The need remains, accordingly, for a portable pill crusher capable of easily crushing large numbers of pills using only a small amount of force, and in which cross-contamination of medications is easily avoided.
SUMMARY OF INVENTION
 The present invention is a device for crushing crushable pills. In the most basic embodiment of the invention, upper and lower plates are attached to one another at one end. The lower plate has a first, free end and the attached second end. The upper plate has an upper surface, a first end and the attached second end.
 A receptacle for accepting crushable pills projects upwardly from the first end of the lower plate, and a crushing member projects downwardly from the first end of the upper plate. The crushing member is preferably sized to fit within the receptacle when the two are positioned together.
 Between the plates is mounted a means for urging the first ends of the upper and lower plates away from one another. The device also comprises a post extending upwardly from the lower plate through the upper plate, with the post positioned between the second end of the lower plate and the receptacle on the lower plate.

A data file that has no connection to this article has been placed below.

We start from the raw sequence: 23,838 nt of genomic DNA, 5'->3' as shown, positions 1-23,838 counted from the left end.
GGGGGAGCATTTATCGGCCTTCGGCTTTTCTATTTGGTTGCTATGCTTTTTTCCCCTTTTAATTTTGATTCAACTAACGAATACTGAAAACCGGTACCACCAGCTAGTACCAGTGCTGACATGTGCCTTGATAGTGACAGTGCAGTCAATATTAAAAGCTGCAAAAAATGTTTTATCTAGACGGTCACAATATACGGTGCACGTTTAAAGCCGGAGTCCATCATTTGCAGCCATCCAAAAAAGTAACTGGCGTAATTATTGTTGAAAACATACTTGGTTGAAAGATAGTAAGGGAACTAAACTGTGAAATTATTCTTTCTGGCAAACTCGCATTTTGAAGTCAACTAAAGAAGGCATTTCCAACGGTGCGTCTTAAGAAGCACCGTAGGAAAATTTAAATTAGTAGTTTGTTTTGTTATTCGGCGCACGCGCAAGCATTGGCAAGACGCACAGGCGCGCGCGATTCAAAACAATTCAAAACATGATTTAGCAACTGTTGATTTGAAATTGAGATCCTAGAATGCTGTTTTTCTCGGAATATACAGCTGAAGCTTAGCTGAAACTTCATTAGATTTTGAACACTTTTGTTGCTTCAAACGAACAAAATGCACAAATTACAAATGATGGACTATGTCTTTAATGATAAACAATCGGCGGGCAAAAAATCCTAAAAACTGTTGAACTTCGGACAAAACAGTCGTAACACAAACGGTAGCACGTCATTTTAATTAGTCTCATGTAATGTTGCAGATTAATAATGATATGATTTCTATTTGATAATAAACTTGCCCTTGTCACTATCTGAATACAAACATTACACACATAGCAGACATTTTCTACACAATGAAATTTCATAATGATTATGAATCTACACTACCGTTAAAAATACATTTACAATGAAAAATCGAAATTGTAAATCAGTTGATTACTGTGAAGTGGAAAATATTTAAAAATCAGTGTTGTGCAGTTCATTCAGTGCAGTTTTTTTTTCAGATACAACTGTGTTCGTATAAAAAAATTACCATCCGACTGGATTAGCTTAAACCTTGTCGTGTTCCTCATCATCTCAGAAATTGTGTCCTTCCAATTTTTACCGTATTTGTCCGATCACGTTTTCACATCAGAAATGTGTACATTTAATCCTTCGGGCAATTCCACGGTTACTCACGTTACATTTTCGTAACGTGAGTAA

The post is preferably positioned nearer to said receptacle than to said second end of said lower plate.
 A handle is provided which is pivotally attached to the post at a position above the upper plate. The handle may be attached at one end to the top end of the post. The handle has a lobe extending downwardly therefrom to abut and apply a camming force to the upper surface of the upper plate. The device is operable by means of the handle between a pill-loading position wherein the first ends are urged apart by the urging means and a pill-crushing position wherein the first ends are nearer one another, placing the crush member within the receptacle.
 In one embodiment of the invention, the means for urging the first ends away from one another comprises a spring coiled around the post between the lower and upper plates. In an alternate embodiment, the urging means is a leaf spring attached between the lower plate and the upper plate. In yet another embodiment, the upper and lower plates are formed from one sheet of material bent over on itself, and it is merely the natural elasticity of the material which comprises the means for urging the ends of the device apart.